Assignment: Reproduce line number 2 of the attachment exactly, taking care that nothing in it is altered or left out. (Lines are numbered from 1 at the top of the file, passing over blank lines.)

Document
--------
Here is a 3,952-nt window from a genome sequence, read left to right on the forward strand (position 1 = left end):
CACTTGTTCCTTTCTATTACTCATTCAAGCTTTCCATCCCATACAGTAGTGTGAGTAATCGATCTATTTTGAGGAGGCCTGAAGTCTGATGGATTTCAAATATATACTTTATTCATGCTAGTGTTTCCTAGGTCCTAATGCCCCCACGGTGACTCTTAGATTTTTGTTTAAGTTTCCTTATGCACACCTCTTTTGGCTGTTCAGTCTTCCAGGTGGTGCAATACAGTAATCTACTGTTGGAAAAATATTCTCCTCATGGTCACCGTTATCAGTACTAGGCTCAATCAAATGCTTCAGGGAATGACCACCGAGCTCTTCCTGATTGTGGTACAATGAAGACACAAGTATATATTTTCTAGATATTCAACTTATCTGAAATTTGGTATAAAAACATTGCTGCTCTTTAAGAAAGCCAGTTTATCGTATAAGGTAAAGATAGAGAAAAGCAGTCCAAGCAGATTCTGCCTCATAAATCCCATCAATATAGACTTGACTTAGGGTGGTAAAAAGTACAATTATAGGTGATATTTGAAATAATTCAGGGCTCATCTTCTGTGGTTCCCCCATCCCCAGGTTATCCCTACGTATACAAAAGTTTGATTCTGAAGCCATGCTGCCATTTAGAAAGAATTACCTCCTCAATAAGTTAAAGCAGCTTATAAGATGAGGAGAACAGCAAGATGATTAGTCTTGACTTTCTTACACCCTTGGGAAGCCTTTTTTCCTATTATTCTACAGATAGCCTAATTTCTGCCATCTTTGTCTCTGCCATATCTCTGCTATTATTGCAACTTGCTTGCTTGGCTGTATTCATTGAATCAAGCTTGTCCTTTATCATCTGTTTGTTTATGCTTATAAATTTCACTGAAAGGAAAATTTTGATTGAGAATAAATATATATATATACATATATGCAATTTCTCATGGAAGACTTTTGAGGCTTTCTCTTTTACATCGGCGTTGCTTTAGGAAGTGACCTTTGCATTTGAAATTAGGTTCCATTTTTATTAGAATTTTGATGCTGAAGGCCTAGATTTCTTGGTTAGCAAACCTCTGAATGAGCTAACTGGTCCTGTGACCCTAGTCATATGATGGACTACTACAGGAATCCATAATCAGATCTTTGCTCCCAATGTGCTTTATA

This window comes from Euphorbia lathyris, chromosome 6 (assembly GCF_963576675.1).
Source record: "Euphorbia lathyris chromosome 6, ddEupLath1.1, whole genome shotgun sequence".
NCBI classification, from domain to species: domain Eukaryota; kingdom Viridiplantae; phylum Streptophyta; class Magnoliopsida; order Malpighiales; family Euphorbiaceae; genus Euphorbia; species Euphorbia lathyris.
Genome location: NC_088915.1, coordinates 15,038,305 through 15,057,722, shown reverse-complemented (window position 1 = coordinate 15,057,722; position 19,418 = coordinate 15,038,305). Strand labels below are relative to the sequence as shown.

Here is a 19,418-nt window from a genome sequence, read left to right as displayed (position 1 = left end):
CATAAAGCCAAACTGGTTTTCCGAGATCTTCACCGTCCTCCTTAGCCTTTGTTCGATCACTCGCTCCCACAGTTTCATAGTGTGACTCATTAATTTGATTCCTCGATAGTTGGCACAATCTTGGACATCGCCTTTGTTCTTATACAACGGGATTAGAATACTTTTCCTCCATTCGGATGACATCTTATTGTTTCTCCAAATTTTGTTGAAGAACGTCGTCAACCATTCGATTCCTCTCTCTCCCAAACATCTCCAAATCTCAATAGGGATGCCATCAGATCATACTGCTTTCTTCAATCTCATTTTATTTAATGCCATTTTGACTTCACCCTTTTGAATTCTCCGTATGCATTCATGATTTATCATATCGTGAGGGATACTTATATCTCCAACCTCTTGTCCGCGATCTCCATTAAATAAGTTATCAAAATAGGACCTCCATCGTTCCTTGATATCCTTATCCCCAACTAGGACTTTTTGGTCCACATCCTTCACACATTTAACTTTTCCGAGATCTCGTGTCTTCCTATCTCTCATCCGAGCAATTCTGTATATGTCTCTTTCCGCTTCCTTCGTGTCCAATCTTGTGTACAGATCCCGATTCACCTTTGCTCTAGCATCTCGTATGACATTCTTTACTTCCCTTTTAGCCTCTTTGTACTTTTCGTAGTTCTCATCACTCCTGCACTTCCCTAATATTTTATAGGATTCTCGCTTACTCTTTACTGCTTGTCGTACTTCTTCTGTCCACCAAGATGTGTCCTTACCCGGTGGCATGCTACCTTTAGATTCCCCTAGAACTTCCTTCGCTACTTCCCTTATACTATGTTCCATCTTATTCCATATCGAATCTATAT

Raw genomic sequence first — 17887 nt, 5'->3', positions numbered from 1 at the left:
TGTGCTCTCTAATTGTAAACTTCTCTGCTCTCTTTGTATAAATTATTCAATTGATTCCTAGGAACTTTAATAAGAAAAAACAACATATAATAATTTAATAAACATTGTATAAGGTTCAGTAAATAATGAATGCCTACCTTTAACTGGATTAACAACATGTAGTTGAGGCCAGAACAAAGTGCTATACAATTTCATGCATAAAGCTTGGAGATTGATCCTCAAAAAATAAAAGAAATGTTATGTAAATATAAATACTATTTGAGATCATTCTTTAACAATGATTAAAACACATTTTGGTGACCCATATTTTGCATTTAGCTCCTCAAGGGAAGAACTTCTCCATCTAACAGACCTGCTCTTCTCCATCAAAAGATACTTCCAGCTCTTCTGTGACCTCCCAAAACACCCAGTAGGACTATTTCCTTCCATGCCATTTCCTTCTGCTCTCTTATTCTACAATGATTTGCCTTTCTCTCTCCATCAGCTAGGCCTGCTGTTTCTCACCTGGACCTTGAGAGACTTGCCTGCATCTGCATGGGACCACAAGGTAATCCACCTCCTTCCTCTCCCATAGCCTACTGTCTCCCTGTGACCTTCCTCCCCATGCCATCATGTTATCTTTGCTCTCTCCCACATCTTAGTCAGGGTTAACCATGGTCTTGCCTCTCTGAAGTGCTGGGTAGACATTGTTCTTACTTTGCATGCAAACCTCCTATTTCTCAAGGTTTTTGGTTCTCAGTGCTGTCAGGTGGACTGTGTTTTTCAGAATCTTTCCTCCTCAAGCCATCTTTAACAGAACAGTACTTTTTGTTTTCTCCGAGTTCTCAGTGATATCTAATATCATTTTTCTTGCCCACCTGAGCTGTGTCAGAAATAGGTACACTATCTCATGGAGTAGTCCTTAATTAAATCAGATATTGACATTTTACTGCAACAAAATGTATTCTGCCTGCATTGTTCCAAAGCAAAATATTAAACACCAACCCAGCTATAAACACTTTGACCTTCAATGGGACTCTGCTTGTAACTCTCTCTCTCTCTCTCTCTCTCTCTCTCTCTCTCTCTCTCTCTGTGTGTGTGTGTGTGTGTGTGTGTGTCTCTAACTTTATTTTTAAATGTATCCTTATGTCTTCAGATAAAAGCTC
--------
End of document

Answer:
CACTTGTTCCTTTCTATTACTCATTCAAGCTTTCCATCCCATACAGTAGTGTGAGTAATCGATCTATTTTGAGGAGGCCTGAAGTCTGATGGATTTCAAATATATACTTTATTCATGCTAGTGTTTCCTAGGTCCTAATGCCCCCACGGTGACTCTTAGATTTTTGTTTAAGTTTCCTTATGCACACCTCTTTTGGCTGTTCAGTCTTCCAGGTGGTGCAATACAGTAATCTACTGTTGGAAAAATATTCTCCTCATGGTCACCGTTATCAGTACTAGGCTCAATCAAATGCTTCAGGGAATGACCACCGAGCTCTTCCTGATTGTGGTACAATGAAGACACAAGTATATATTTTCTAGATATTCAACTTATCTGAAATTTGGTATAAAAACATTGCTGCTCTTTAAGAAAGCCAGTTTATCGTATAAGGTAAAGATAGAGAAAAGCAGTCCAAGCAGATTCTGCCTCATAAATCCCATCAATATAGACTTGACTTAGGGTGGTAAAAAGTACAATTATAGGTGATATTTGAAATAATTCAGGGCTCATCTTCTGTGGTTCCCCCATCCCCAGGTTATCCCTACGTATACAAAAGTTTGATTCTGAAGCCATGCTGCCATTTAGAAAGAATTACCTCCTCAATAAGTTAAAGCAGCTTATAAGATGAGGAGAACAGCAAGATGATTAGTCTTGACTTTCTTACACCCTTGGGAAGCCTTTTTTCCTATTATTCTACAGATAGCCTAATTTCTGCCATCTTTGTCTCTGCCATATCTCTGCTATTATTGCAACTTGCTTGCTTGGCTGTATTCATTGAATCAAGCTTGTCCTTTATCATCTGTTTGTTTATGCTTATAAATTTCACTGAAAGGAAAATTTTGATTGAGAATAAATATATATATATACATATATGCAATTTCTCATGGAAGACTTTTGAGGCTTTCTCTTTTACATCGGCGTTGCTTTAGGAAGTGACCTTTGCATTTGAAATTAGGTTCCATTTTTATTAGAATTTTGATGCTGAAGGCCTAGATTTCTTGGTTAGCAAACCTCTGAATGAGCTAACTGGTCCTGTGACCCTAGTCATATGATGGACTACTACAGGAATCCATAATCAGATCTTTGCTCCCAATGTGCTTTATA